The first day of Lent is Ash Wednesday, a day many people are seen with a marking of the cross in ash on their forehead. The ashes symbolize our mortality – “Remember you are dust, and to dust you shall return.” But you might be wondering, where do the ashes for Ash Wednesday come from?
Usually, the Ash Wednesday ashes are created by burning palms from the previous year’s Palm Sunday celebration. Palm Sunday is the last Sunday of Lent and leads into Holy Week. It is on this day that people laid palms to cover Jesus’s path as he arrived in Jerusalem, just days before he was crucified.
Since the palms have been blessed, instead of throwing them away after the celebration, they are saved to create ashes for Ash Wednesday. Sometimes, the ashes are scented with incense and christened by holy water.
You might also be wondering, why do we celebrate Ash Wednesday in the first place?
Ash Wednesday begins the 40 days of lent, a time when we remember that Jesus spent 40 days in the desert fasting and resisting temptation. The day before Ash Wednesday, known by many as “Fat Tuesday”, is a chance to feast and indulge – maybe even eat a pancake or two. We do this in preparation of our own fasting on Ash Wednesday and throughout Lent.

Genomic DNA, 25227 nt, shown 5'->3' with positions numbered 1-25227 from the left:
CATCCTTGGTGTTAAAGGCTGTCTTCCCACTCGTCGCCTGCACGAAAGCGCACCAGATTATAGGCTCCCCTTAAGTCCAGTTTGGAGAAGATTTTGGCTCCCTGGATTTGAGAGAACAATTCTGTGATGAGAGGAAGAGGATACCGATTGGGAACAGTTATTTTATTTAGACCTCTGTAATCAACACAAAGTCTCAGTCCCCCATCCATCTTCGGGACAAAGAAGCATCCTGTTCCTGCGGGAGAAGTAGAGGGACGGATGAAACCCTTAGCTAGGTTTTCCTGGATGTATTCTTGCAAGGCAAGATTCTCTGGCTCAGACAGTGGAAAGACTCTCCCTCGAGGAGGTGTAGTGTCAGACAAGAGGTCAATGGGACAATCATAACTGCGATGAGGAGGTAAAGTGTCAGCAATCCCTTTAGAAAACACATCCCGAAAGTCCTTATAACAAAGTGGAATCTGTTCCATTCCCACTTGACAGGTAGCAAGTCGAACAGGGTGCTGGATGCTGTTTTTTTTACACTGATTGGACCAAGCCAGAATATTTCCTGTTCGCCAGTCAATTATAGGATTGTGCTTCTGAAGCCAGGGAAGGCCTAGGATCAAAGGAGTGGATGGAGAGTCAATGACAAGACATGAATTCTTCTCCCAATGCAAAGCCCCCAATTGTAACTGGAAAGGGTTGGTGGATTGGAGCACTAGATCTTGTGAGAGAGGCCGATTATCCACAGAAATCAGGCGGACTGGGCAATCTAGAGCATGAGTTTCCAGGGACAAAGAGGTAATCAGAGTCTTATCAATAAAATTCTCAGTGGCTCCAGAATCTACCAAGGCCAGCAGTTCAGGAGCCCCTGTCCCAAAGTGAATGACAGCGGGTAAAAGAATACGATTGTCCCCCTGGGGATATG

As Jesus grew hungry from fasting in the desert, he was faced with the first of three temptations. Satan appeared before him and told him to turn stones into bread. But Jesus resisted, knowing that he was being tempted to do something God did not want. He knew the word of God was just as important as bread to survival.
He was then brought to the top of a building in Jerusalem and told that, if he truly was the Son of God, he should jump from the building and angels would carry him to safety. Jesus once again resisted, knowing not to challenge God.
On the third temptation, Jesus was brought to the top of a mountain and told that all the kingdoms he saw would be his if he knelt before Satan. But Jesus resisted again, proclaiming that it is only right to give worship to God.